At the job site, bottom sections are laid perpendicular to traffic and tied to the bridge's superstructure (typically concrete or steel beams) with either shear studs or structural clips. Bottom section profile walls are fairly thin (0.5 inches/0.13 mm). The open design of the ZellComp system allows installers to more easily see where to drill holes to make these attachments, thus avoiding the blind attachments of earlier systems. Bottom sections are tied to each other via lap joints and mechanical fasteners, which allow fast attachment regardless of weather conditions and also transfer some shear during use. Although extensive fatigue testing has never shown screws to back out of this system, as an extra measure of safety, ZellComp's fastener manufacturer provides screws with a pre-applied epoxy spray adhesive sourced from ND Industries (Clawson, Mich.). As the fasteners are seated in the composite sections (with or without predrilling a pilot hole), the pressure-activated adhesive helps lock the fastener to the composite. Should a deck section require subsequent repair, however, ZellComp says the screws can be driven back out of the composite components.
Over the bottom sections, ZellComp places long, flat, narrow pultruded top sheets (typically 20 ft by 4 ft by 0.5 inches/6m by 10 cm by 13 mm). Laid parallel to traffic, the panels are affixed to bottom sections with the same locking fasteners (with or without pilot holes) driven through the top sheet into the T-shaped flanges on bottom sections. The result is a box-beam structure that is mechanically efficient yet lightweight and easy to work around.
Given the complexity of the bottom profile, ZellComp wanted to work with an experienced pultruder and therefore selected Creative Pultrusions Inc. (CPI, Alum Bank, Pa.) to manufacture both top and bottom sections from unsaturated polyester (Reichhold Inc., Research Triangle Park, N.C.) and continuous E-glass (PPG Industries, Pittsburgh, Pa.). CPI developed the resin/glass formulation to meet ZellComp's specifications and uses a high-pressure injection die to produce the components because it enables them to achieve a high fiber volume fraction of about 50 percent.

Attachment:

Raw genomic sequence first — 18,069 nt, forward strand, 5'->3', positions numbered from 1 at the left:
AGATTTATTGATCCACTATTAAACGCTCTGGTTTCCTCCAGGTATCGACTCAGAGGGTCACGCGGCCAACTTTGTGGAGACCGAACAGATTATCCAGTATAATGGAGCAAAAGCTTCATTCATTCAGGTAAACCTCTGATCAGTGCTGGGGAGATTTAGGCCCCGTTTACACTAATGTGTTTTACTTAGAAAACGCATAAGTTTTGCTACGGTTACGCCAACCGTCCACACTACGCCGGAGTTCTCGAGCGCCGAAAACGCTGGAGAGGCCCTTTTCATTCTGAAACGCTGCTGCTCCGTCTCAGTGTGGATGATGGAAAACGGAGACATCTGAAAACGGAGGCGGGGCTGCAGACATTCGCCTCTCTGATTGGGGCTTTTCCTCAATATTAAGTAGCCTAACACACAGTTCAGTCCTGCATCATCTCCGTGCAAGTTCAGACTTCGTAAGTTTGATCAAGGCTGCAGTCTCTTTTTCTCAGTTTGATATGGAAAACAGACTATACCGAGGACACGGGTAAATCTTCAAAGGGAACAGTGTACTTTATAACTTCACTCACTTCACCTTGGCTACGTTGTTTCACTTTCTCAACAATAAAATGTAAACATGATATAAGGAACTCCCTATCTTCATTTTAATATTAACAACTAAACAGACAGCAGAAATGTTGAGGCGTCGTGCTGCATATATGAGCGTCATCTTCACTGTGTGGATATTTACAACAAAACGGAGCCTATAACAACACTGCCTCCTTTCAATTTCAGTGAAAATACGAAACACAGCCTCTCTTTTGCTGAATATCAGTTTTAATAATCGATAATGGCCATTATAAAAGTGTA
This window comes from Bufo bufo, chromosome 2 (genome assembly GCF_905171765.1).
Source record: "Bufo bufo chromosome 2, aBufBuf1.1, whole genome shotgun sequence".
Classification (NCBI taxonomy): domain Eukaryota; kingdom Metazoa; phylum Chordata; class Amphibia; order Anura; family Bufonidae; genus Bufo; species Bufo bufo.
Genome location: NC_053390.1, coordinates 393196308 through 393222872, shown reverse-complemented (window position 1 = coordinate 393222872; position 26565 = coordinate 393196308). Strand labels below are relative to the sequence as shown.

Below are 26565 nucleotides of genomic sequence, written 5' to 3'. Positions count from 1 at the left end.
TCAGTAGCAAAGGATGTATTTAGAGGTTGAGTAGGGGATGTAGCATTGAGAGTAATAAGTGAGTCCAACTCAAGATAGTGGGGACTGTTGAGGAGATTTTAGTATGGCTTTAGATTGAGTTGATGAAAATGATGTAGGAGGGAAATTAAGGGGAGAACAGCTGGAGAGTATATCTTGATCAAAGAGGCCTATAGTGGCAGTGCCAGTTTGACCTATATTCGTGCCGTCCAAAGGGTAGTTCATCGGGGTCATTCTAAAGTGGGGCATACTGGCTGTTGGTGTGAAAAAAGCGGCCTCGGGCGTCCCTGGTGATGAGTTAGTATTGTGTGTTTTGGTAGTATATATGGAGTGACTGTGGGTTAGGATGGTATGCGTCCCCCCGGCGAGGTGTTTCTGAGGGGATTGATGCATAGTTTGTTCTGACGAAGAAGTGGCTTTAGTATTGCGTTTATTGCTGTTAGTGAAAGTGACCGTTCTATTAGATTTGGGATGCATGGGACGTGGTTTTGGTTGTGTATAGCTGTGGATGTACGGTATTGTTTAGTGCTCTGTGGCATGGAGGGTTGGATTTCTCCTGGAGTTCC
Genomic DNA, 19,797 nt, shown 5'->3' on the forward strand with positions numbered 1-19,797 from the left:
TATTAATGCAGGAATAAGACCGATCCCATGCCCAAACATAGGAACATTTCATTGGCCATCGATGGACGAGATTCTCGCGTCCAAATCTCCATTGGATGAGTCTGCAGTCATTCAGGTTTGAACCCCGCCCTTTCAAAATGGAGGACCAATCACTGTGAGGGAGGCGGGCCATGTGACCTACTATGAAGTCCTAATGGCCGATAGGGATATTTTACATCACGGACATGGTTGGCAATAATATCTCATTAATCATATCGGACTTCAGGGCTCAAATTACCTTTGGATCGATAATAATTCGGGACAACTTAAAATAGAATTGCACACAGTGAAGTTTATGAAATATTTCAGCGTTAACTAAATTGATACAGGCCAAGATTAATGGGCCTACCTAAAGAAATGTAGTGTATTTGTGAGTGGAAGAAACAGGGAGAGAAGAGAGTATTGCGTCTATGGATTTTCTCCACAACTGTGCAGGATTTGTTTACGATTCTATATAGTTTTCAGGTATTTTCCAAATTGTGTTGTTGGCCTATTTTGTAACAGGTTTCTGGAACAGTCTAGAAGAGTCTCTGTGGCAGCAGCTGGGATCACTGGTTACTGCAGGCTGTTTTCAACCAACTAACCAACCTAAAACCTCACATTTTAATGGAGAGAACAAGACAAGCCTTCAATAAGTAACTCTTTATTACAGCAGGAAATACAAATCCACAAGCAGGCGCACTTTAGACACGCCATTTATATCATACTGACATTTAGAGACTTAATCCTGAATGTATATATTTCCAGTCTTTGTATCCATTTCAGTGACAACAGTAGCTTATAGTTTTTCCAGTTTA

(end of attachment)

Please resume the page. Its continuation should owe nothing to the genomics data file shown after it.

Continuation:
When bottom and top sections are fully secured, one of three types of wear surface is applied over the deck — polymer concrete (typically a methacrylate/epoxy system from Benicia, Calif-based Kwik Bond Polymers Inc.) or an epoxy system (provided by either POLY-CARB Inc. of Solon, Ohio or Transpo-Industries Inc. of New Rochelle, N.Y.) or asphalt. In contrast to the 4-inch/10-cm layer of asphalt or concrete used on typical bridge decks, a mere 0.5-inch/13-mm (or less) of wear layer is used, yet it offers longer service life because the wear surface material is more flexible than steel or conventional concrete, and it is also immune to rust and spalling. (Notably, California's Department of Transportation installs polymer concrete wear surfaces over concrete bridge decks to extend their service life.) Additionally, the polymer concrete provides a quieter and less slippery ride than open-steel-grid because the solid surface provides better contact with tires. While the top surface of all composite decks must be sanded prior to application of the wear surface for better adhesion, a task generally done at the work site, ZellComp's top panels can be sanded prior to shipping to speed installation.
To date, the company has completed decks on two bridges, one on Tangier Island, Va., in the Chesapeake Bay (November 2006) and the other in Bradford, Vt. (November 2007). New decks will be installed early in 2009 in Indiana and Florida; the latter will replace an open-steel-grid deck on a moveable bridge. ZellComp expects that open-steel-grid deck replacement will become a significant new market for its system.
The results so far are impressive: ZellComp's technology weighs 75 to 80 percent less than prestressed concrete. It offers roughly double the service life of poured or prestressed concrete (75 vs. 30 to 40 years) and more than seven times that of open-grid steel. The decks install about as quickly as open steel and prestressed concrete- typically two days — and much faster and more easily than poured concrete, which requires from 14 to 28 days, assuming favorable weather during construction. The upfront cost of a ZellComp deck — even at startup production volumes — is, according to the company, significantly lower than earlier pultruded systems, comparable to that of steel decks and only 20 to 25 percent more than concrete for nonmoveable bridges. However, when labor and downtime savings, reduced maintenance and longer service life are factored in, a lifecycle analysis reveals that ZellComp bridge decks are extremely cost-effective. As demand for these systems rises, ZellComp expects that production costs will drop significantly, making the decks even more competitive.